Neurodiversity: Learning the Different Ways Kids Think


Neurodiversity: Learning the Different Ways Kids Think

by Alison Bucalo
Originally Published: 

No one type of brain is better than another. The term “neurodiversity,” coined in the late 1990s by Judy Singer, an autistic sociologist, frames brain differences not as something to be cured, but as something to be embraced as part of human diversity. People who are autistic, have ADHD and similar brain differences have strengths unique to their atypical ways of perceiving, interacting with and learning about the world. The discussion will include ideas about how the different ways children think and perceive the world should be framed as a gift and a strength.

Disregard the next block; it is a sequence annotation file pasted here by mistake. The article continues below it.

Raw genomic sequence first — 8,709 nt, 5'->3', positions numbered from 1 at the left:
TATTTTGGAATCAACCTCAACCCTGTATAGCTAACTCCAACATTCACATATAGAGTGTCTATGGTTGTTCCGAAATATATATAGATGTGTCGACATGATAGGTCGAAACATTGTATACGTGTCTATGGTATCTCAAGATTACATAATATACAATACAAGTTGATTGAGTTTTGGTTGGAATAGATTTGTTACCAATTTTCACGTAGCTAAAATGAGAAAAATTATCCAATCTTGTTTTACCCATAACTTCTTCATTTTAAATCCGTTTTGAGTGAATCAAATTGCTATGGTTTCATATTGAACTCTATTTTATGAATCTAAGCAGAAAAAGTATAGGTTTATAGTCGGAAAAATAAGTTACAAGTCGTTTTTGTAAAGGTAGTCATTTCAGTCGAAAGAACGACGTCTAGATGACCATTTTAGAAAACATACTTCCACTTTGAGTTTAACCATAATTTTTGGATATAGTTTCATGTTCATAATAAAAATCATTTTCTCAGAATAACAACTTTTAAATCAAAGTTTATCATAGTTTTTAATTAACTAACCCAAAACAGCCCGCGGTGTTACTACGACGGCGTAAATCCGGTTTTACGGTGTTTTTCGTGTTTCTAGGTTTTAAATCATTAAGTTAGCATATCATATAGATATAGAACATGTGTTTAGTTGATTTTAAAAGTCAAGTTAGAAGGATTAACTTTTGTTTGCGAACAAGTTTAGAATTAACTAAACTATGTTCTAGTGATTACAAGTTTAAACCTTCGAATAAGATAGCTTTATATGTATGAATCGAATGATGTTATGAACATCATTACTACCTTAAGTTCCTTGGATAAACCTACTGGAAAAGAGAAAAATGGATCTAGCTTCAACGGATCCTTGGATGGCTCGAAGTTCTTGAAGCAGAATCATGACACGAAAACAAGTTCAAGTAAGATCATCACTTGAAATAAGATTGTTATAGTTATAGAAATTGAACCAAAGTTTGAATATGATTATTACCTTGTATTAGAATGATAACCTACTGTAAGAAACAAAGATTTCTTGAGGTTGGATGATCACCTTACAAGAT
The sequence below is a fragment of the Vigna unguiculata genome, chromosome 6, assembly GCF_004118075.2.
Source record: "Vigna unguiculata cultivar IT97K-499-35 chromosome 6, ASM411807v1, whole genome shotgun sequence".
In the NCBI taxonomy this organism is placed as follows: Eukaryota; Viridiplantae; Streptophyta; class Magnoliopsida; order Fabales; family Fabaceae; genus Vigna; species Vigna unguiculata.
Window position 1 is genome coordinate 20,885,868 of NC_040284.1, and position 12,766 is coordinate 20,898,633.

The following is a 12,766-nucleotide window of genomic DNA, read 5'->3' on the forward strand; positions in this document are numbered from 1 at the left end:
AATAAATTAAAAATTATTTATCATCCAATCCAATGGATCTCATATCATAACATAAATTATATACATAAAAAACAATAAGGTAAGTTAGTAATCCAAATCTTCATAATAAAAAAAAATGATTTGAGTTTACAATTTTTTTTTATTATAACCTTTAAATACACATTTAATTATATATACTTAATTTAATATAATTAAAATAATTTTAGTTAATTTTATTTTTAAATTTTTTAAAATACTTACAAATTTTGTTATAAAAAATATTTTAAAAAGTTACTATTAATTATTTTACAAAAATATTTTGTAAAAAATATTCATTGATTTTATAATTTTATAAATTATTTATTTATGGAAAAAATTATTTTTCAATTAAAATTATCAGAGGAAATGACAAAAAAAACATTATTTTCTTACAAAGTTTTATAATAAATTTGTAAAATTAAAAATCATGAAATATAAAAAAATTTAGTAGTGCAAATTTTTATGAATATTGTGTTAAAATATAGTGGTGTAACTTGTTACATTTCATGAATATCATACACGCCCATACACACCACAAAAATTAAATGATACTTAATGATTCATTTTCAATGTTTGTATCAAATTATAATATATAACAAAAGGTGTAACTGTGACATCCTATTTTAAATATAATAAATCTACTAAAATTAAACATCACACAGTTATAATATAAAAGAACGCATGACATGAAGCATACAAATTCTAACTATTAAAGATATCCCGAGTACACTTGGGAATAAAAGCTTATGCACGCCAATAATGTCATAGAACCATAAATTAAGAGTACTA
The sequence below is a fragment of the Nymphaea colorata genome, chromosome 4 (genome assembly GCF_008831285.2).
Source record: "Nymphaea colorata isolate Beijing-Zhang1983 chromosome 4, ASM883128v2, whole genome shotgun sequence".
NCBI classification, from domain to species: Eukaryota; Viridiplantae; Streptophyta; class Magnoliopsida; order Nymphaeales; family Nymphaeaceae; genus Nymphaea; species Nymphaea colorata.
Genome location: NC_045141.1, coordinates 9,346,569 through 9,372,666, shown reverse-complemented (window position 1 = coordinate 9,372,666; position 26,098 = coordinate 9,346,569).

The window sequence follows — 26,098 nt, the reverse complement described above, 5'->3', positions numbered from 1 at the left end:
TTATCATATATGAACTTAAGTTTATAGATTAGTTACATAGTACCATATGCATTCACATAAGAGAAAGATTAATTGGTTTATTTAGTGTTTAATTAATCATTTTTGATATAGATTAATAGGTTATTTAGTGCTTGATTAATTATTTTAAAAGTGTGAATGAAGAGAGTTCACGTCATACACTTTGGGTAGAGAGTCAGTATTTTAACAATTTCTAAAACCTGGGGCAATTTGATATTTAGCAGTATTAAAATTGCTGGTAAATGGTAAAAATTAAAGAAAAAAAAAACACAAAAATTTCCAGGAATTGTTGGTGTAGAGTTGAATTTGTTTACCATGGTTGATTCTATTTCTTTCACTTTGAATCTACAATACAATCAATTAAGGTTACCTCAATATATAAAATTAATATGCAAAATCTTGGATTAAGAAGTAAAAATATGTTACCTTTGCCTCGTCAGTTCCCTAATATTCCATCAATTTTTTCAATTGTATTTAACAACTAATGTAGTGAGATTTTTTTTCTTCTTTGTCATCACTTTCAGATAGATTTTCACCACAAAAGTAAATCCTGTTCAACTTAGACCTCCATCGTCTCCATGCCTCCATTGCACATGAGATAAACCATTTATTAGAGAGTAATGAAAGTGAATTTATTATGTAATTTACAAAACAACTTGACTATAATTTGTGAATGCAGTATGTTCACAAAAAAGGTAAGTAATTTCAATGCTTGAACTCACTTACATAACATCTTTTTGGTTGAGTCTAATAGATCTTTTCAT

Join us with panelists Judy Singer, Sociologist and recognized originator of the concept of Neurodiversity and Dr. Lawrence Fung, Director, Stanford Neurodiversity Project; Director, Adult Neurodevelopment Clinic and Assistant Professor of Psychiatry and Behavioral Sciences (Child and Adolescent Psychiatry)

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